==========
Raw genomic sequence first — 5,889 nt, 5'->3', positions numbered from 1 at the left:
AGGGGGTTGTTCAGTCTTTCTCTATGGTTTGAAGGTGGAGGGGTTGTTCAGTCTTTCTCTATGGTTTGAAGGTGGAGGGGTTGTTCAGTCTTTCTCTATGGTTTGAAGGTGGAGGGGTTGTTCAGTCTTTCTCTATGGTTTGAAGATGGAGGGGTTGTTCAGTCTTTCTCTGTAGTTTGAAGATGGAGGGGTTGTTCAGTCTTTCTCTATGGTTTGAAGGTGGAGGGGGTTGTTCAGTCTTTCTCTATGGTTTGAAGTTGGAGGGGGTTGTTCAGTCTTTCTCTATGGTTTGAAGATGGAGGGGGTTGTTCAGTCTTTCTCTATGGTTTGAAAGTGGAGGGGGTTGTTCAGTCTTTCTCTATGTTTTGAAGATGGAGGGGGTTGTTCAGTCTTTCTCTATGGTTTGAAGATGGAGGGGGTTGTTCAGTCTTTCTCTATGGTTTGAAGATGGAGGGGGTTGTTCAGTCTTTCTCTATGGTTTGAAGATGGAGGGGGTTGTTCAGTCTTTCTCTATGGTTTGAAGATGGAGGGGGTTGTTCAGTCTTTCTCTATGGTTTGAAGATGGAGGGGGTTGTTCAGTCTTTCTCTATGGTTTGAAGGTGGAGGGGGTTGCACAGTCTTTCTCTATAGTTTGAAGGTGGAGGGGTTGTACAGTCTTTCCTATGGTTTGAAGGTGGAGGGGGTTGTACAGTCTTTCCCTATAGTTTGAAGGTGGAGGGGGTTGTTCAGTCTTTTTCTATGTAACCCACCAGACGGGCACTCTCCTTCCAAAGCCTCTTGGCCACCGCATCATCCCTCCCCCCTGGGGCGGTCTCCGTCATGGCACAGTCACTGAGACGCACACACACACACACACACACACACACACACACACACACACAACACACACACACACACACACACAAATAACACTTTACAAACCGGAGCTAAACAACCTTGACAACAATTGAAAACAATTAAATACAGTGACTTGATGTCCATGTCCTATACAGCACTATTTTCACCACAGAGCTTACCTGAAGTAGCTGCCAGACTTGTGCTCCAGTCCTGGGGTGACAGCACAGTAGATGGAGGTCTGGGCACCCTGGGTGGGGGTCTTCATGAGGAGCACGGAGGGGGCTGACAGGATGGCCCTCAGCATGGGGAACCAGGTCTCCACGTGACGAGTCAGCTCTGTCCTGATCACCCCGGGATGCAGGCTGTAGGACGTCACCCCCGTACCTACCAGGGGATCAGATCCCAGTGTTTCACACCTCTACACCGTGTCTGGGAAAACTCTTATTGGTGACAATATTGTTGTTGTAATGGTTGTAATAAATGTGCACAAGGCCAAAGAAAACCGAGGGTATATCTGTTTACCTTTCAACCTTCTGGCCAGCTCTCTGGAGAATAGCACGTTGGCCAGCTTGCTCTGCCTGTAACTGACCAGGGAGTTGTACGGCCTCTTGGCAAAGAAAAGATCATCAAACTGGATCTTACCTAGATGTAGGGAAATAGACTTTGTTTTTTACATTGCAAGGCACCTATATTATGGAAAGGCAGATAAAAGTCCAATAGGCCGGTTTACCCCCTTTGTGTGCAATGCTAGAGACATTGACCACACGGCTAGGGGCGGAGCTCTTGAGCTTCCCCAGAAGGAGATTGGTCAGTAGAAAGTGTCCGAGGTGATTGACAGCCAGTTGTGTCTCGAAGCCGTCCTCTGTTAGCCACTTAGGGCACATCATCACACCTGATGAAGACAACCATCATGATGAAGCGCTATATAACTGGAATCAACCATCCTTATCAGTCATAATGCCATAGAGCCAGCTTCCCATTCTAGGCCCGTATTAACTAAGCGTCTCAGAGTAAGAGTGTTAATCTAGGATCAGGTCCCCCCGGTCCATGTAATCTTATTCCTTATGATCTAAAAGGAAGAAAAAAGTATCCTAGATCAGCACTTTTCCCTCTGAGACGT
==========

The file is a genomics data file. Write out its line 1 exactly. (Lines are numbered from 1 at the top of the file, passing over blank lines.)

Raw genomic sequence first — 5,889 nt, 5'->3', positions numbered from 1 at the left: